It is a further object of the present invention to provide a holding pallet for providing total and positive support for an object which is being subjected to a force capable of distorting or destroying it if unsupported.
It is a still further object of the present invention to provide an automatic contour-conforming support pallet which distributes the entire supporting force over substantially the entire surface of an object being supported.
It is another object of the present invention to provide an automatic contour-conforming support pallet which automatically adjusts itself for variations in the contour of an object being supported.
Still other objects, features, and attendant advantages of the present invention will become apparent to those skilled in the art from a reading of the following detailed description of the preferred embodiment constructed in accordance therewith, taken in conjunction with the accompanying drawings wherein like numerals designate like or corresponding parts in the several figures and wherein:
FIG. 1 is a diagramatic view of a system for supporting and testing a circuit board constructed in accordance with the teachings of the present invention;
FIG. 2 is a further diagramatic view of a portion of FIG. 1;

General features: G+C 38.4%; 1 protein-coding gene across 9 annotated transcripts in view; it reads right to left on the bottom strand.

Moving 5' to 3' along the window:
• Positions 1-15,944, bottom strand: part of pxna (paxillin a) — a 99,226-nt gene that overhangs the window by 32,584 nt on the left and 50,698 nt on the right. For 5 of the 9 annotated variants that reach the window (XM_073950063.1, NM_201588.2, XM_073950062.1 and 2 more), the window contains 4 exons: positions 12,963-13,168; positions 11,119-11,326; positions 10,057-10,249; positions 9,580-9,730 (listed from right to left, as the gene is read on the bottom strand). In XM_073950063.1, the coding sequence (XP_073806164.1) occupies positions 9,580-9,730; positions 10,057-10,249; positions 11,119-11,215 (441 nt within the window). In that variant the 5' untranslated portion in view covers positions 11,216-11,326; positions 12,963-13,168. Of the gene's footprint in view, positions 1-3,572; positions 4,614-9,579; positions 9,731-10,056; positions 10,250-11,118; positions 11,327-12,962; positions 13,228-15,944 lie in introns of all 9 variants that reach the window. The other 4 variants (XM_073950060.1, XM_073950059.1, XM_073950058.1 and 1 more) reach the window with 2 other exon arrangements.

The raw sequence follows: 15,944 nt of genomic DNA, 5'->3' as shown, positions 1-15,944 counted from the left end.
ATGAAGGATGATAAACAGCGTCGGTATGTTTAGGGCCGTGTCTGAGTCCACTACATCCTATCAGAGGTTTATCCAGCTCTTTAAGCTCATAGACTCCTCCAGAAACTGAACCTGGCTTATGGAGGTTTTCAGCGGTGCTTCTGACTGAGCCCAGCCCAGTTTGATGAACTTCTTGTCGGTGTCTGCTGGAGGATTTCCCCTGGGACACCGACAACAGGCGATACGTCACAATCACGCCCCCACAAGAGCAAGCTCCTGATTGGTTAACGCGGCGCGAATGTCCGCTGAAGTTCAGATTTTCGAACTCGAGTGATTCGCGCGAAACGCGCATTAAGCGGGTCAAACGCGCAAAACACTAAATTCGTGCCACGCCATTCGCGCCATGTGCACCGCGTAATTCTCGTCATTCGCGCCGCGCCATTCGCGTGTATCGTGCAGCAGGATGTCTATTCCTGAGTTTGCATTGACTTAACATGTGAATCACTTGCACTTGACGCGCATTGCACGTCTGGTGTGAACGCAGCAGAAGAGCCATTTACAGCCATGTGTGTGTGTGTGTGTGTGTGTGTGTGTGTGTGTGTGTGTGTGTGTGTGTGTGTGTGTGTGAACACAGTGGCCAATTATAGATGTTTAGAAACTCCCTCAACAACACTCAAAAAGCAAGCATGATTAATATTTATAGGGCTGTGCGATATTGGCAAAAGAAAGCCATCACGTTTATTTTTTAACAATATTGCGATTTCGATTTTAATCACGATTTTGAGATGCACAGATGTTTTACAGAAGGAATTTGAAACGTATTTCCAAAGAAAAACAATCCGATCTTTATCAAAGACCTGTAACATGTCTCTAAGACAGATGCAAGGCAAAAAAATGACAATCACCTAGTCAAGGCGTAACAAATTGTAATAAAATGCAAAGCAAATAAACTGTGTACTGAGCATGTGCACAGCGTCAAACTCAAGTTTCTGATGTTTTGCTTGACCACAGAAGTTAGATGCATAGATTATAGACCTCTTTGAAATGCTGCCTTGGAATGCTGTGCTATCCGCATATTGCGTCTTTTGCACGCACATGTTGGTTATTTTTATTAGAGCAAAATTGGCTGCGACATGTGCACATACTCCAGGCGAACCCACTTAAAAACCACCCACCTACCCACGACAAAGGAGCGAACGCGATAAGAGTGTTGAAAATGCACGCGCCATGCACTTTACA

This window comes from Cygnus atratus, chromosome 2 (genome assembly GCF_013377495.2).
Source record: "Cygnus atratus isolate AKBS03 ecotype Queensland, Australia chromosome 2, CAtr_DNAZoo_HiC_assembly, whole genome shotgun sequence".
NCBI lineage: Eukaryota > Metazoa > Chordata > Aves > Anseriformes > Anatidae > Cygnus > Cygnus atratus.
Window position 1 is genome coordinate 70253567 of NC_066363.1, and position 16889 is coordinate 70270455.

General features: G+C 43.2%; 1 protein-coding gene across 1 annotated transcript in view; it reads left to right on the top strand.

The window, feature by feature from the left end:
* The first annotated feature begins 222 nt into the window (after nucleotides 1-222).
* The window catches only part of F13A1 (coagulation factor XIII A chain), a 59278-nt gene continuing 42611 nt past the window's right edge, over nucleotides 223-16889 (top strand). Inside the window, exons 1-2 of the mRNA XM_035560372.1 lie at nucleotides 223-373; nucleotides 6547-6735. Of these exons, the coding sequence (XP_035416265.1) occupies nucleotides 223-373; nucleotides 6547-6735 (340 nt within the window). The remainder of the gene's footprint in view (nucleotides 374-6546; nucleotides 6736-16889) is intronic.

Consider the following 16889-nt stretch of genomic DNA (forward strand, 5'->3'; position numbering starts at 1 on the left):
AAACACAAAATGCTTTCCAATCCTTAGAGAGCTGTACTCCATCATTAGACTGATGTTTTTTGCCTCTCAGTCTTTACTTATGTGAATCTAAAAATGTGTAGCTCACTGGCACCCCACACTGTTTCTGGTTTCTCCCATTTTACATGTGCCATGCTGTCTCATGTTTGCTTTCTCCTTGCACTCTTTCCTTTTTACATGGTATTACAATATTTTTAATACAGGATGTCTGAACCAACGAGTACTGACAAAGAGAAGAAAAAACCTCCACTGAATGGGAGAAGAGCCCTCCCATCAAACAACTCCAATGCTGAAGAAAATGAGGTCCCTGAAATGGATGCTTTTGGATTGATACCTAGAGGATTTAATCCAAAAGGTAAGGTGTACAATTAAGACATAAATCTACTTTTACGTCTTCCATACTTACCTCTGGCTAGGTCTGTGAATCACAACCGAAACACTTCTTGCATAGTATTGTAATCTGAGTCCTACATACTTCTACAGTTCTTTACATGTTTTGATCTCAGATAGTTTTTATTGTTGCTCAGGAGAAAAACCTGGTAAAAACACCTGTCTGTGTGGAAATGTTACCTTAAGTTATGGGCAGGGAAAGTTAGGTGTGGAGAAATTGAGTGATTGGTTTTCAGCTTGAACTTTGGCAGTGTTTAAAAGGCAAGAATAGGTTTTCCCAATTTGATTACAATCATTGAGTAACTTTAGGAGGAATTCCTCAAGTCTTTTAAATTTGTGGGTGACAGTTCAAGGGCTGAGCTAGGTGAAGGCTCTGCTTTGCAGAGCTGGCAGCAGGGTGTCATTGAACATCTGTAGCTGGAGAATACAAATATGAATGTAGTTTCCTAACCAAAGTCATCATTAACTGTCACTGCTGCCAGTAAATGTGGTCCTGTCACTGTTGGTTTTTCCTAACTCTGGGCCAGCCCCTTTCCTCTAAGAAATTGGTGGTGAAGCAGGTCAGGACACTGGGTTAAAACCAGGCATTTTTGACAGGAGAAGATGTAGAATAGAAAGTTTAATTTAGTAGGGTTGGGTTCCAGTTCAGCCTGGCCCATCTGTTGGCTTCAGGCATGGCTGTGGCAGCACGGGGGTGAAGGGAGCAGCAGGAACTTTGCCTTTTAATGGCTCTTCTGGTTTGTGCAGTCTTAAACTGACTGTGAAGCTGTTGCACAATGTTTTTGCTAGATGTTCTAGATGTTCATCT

FIG. 3 is a partial sectional view of the automatic contour-conforming support pallet of the system of FIG. 1 taken along the line 3--3 in FIG. 1; and
FIG. 4 is an enlarged view of a portion of the sectional view of FIG. 3.
Referring now to the drawings and, more particularly, to FIGS. 1 and 2 thereof, there is shown diagramatically a system, generally designated 10, for supporting one side of an object which is being subjected to a force on an opposite side thereof. System 10 will be described in its preferred embodiment, i.e. for supporting one side 6 of a circuit board 5, side 6 having a plurality of discrete components 7 mounted thereon, while the other side 8 of circuit board 5, which has a plurality of electrical contact points 9 thereon, is subjected to a testing operation by a test head 11. However, it will be apparent to those skilled in the art that system 10 and the components thereof have wide applicability for supporting any number of different objects for any number of different purposes.